Inability to Accurately Simulate Axial Jet

It seems like Simscale is having trouble simulating my axial water jet engine. “Attempt 2 velocity in” will show that the pump I designed is working in reverse. There is a huge pressure increase IN FRONT of the rotor, not after the rotor. When I dropped the RPM to half the design RPM the pressure increased even more. When I ran a pressure in, pressure out simulation I got results that look more like a pump should look (pressure increase behind the rotor). I find this a little disturbing because I don’t know what data to trust. Did I really engineer a rotor that is so poorly designed that it works in reverse? Or should I trust the pressure in data? Another problem is that I need to know the flow rate that this pump generates and I am not sure how to get that data off of the pressure in/pressure out simulation. ggiraldof if you or any other engineer could shed a little light on this problem I would be very appreciative.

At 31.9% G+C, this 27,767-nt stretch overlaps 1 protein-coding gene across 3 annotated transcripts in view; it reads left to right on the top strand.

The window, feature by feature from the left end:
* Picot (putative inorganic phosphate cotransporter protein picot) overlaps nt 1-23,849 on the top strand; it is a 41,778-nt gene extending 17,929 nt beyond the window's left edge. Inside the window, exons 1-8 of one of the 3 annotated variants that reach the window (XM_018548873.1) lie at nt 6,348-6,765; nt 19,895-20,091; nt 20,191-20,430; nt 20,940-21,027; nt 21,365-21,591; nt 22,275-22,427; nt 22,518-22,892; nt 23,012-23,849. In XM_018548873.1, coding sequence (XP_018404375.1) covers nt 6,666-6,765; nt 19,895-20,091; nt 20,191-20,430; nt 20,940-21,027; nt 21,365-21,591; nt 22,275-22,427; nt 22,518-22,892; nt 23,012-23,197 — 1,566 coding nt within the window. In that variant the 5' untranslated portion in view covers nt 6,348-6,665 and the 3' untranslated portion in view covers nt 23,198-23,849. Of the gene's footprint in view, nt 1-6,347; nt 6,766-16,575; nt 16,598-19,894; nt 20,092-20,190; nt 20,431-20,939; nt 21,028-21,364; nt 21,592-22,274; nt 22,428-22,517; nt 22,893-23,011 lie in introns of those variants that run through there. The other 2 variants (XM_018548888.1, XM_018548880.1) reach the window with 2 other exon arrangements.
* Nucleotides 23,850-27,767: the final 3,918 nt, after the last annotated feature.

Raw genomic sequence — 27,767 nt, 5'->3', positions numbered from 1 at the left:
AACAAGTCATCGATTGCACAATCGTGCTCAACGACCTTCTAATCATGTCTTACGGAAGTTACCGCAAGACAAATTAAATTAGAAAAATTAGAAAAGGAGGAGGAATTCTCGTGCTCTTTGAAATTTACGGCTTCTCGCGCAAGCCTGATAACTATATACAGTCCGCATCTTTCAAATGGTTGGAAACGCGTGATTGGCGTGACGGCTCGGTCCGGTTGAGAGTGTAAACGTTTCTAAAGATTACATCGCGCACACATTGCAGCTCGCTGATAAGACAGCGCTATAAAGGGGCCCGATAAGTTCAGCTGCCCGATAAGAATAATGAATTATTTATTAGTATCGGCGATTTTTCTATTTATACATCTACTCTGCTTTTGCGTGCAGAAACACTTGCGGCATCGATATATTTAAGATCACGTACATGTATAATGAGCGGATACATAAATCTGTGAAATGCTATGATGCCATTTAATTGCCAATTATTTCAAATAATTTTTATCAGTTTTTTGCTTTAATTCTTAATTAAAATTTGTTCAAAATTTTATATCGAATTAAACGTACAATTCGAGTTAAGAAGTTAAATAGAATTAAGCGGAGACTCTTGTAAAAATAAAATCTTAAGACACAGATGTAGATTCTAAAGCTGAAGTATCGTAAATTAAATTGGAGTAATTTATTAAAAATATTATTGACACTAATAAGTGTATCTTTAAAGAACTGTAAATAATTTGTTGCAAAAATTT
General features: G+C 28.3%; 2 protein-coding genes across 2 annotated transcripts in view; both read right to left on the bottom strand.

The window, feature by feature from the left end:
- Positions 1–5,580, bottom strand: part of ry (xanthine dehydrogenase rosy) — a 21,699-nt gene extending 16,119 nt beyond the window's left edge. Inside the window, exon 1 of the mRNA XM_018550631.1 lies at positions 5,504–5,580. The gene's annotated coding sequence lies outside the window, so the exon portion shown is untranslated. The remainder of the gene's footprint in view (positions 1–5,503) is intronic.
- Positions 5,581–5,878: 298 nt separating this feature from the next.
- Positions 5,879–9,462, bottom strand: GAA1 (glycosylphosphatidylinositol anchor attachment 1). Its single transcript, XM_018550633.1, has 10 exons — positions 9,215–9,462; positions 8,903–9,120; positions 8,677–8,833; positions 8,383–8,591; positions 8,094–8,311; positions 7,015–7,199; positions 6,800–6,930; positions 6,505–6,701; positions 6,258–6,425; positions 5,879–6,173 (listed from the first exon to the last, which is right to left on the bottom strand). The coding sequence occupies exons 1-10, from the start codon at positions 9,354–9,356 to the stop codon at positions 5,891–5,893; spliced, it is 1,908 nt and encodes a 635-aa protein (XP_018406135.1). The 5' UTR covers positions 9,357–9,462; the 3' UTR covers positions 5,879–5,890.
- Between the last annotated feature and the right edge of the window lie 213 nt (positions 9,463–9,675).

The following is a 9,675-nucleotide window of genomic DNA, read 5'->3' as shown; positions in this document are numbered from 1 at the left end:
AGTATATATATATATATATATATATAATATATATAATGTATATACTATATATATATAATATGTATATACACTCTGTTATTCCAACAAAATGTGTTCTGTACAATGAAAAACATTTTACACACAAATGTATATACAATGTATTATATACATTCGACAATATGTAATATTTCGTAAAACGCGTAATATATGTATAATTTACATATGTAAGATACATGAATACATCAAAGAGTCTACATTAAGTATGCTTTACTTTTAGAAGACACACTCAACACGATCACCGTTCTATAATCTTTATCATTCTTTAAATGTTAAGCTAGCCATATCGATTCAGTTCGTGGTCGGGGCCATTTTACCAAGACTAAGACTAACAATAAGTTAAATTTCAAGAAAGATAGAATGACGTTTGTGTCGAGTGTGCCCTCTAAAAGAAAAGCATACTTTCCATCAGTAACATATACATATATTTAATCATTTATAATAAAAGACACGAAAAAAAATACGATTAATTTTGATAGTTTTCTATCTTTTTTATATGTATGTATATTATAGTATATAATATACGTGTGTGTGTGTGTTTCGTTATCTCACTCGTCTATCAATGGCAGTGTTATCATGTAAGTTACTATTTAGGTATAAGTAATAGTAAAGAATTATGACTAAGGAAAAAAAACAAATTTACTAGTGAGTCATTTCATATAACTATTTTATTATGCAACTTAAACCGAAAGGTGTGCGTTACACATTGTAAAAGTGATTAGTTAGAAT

All the runs are found here SimScale Login

Hello IronManDylan,

in order to your simulation setup and data to trust. In general when generating a pressure curve for the pump, you will work with a stagnation pressure inlet and fixed pressure outlet, so that the pressure difference for the pump is constant.
You can use either use a surface control item, or the statistics tool to measure the flow rate for this given RPM.

You can find more about result control items here:

Best regards Sebastian

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So Pressure Inlet and Pressure Outlet? I have the parameters so this should be easy. And then using Area Average to get Uy (y in my case)? Uy gives the velocity?

I appreciate your response. Thank you.

Hi IronManDylan,

yes, that would be my approach to this.
usually for pump curve, you don’t change the RPM just the flow rates
So either you would change the flow rates, which will give you a change in pressure, or change the pressure which will change the flow rate.

When changing the RPM you will get a new pressure curve for that RPM.

For data analysis you can also use a area integral which will automatically give you the flow rate.

Best regards Sebastian